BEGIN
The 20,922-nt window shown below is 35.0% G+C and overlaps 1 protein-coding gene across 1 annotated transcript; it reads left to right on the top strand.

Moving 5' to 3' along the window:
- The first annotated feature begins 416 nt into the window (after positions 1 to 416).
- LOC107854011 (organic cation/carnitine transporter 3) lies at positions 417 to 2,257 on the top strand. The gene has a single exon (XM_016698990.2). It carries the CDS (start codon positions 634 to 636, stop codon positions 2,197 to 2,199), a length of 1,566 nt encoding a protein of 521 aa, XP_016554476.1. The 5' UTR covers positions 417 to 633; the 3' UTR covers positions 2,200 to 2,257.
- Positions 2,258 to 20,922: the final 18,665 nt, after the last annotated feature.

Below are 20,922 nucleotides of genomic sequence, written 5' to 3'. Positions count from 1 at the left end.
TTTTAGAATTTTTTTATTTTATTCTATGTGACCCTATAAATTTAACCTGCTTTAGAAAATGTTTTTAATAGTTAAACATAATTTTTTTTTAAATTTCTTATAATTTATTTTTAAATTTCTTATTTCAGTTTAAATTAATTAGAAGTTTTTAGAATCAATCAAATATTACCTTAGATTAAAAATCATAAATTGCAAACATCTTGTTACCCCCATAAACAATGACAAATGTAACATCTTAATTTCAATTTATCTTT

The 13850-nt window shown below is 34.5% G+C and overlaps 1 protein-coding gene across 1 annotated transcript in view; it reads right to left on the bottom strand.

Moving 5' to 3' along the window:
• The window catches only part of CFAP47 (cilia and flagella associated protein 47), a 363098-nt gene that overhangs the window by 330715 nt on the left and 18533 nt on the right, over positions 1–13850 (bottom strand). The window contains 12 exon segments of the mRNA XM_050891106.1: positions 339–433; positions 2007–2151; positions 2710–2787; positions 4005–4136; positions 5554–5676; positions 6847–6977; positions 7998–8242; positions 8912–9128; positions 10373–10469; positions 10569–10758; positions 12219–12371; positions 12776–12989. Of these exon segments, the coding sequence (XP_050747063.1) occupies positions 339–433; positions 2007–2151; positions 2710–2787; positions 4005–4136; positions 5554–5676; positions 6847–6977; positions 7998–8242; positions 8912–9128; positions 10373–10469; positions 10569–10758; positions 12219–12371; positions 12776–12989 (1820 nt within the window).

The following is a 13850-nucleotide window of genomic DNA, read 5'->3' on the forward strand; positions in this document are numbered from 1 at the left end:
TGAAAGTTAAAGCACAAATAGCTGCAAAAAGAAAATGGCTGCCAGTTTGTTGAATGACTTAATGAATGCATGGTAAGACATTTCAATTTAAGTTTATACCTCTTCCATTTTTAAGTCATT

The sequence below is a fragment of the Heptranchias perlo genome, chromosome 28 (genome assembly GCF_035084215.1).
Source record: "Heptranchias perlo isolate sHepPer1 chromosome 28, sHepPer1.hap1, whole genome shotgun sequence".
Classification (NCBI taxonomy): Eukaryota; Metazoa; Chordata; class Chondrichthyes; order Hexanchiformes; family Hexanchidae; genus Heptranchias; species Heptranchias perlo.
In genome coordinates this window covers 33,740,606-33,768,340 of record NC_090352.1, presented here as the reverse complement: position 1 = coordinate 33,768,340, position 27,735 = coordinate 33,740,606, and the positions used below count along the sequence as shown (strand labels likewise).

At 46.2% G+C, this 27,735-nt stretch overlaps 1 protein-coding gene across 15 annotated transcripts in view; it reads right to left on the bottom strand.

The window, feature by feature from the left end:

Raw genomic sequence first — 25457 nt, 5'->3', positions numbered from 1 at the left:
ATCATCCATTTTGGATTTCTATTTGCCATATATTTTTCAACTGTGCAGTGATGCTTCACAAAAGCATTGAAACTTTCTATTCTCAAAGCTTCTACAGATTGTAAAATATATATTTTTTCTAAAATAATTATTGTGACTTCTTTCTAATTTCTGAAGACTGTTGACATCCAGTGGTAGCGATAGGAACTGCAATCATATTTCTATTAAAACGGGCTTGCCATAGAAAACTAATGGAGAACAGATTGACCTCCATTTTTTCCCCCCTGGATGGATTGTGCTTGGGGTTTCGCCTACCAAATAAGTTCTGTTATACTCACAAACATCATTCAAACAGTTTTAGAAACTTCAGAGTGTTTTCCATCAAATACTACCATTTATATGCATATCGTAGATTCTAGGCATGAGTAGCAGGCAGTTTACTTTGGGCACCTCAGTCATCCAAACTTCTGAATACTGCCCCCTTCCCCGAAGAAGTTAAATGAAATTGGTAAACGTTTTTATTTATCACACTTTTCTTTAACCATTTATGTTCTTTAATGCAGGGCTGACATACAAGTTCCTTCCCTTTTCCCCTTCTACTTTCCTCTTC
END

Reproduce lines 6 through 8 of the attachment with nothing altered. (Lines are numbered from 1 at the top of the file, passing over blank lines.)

Below are 20,922 nucleotides of genomic sequence, written 5' to 3'. Positions count from 1 at the left end.
TTTTAGAATTTTTTTATTTTATTCTATGTGACCCTATAAATTTAACCTGCTTTAGAAAATGTTTTTAATAGTTAAACATAATTTTTTTTTAAATTTCTTATAATTTATTTTTAAATTTCTTATTTCAGTTTAAATTAATTAGAAGTTTTTAGAATCAATCAAATATTACCTTAGATTAAAAATCATAAATTGCAAACATCTTGTTACCCCCATAAACAATGACAAATGTAACATCTTAATTTCAATTTATCTTT

The 13850-nt window shown below is 34.5% G+C and overlaps 1 protein-coding gene across 1 annotated transcript in view; it reads right to left on the bottom strand.